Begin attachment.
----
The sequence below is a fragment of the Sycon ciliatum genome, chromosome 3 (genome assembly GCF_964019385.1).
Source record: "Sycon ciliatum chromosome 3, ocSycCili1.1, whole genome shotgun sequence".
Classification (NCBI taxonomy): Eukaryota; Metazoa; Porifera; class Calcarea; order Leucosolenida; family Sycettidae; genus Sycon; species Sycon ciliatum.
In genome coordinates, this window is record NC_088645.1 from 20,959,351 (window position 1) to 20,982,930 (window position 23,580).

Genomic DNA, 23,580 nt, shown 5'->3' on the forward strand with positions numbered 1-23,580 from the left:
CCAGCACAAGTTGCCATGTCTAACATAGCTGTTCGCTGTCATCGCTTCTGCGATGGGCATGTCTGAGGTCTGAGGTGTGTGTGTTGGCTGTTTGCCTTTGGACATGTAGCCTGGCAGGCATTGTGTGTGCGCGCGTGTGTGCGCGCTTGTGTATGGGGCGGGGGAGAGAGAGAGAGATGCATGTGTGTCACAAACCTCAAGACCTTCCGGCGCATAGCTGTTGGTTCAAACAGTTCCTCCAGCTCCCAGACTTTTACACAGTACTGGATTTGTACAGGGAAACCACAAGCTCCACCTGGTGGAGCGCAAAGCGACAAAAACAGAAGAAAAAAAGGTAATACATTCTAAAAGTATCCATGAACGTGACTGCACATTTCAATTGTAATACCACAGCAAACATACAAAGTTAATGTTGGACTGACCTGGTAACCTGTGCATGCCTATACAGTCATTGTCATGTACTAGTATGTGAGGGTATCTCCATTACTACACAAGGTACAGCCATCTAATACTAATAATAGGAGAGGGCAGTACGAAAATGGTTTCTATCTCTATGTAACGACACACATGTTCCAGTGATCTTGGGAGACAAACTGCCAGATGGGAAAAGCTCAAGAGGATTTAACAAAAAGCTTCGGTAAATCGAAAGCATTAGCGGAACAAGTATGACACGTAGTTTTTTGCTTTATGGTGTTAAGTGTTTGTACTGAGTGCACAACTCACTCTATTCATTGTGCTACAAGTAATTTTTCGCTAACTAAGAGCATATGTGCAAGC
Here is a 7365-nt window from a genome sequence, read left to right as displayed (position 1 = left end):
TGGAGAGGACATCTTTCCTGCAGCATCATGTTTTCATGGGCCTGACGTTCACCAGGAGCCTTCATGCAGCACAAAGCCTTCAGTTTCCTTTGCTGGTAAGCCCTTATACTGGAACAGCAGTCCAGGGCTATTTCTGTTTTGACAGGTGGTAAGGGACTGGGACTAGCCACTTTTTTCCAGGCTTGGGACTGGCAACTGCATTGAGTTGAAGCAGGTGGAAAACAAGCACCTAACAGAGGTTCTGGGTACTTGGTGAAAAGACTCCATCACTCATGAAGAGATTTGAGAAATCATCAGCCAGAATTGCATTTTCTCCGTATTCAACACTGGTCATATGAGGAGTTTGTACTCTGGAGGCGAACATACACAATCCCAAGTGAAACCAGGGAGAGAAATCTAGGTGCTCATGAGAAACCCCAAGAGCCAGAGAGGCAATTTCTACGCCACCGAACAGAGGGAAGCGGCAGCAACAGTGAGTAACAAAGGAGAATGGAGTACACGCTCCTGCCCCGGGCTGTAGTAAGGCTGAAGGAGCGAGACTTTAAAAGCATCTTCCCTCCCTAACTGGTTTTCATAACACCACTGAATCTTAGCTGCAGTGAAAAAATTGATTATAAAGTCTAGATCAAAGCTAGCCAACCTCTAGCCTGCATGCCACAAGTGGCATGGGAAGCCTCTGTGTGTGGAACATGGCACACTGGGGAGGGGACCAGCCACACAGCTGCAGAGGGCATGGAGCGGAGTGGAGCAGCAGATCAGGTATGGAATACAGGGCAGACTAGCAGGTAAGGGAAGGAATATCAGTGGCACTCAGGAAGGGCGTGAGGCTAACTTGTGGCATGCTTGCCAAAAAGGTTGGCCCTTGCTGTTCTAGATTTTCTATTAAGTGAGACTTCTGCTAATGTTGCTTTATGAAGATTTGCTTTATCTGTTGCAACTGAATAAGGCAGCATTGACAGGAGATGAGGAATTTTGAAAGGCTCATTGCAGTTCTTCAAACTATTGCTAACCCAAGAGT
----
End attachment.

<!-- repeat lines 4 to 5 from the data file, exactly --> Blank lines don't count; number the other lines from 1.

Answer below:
In genome coordinates, this window is record NC_088645.1 from 20,959,351 (window position 1) to 20,982,930 (window position 23,580).

Genomic DNA, 23,580 nt, shown 5'->3' on the forward strand with positions numbered 1-23,580 from the left: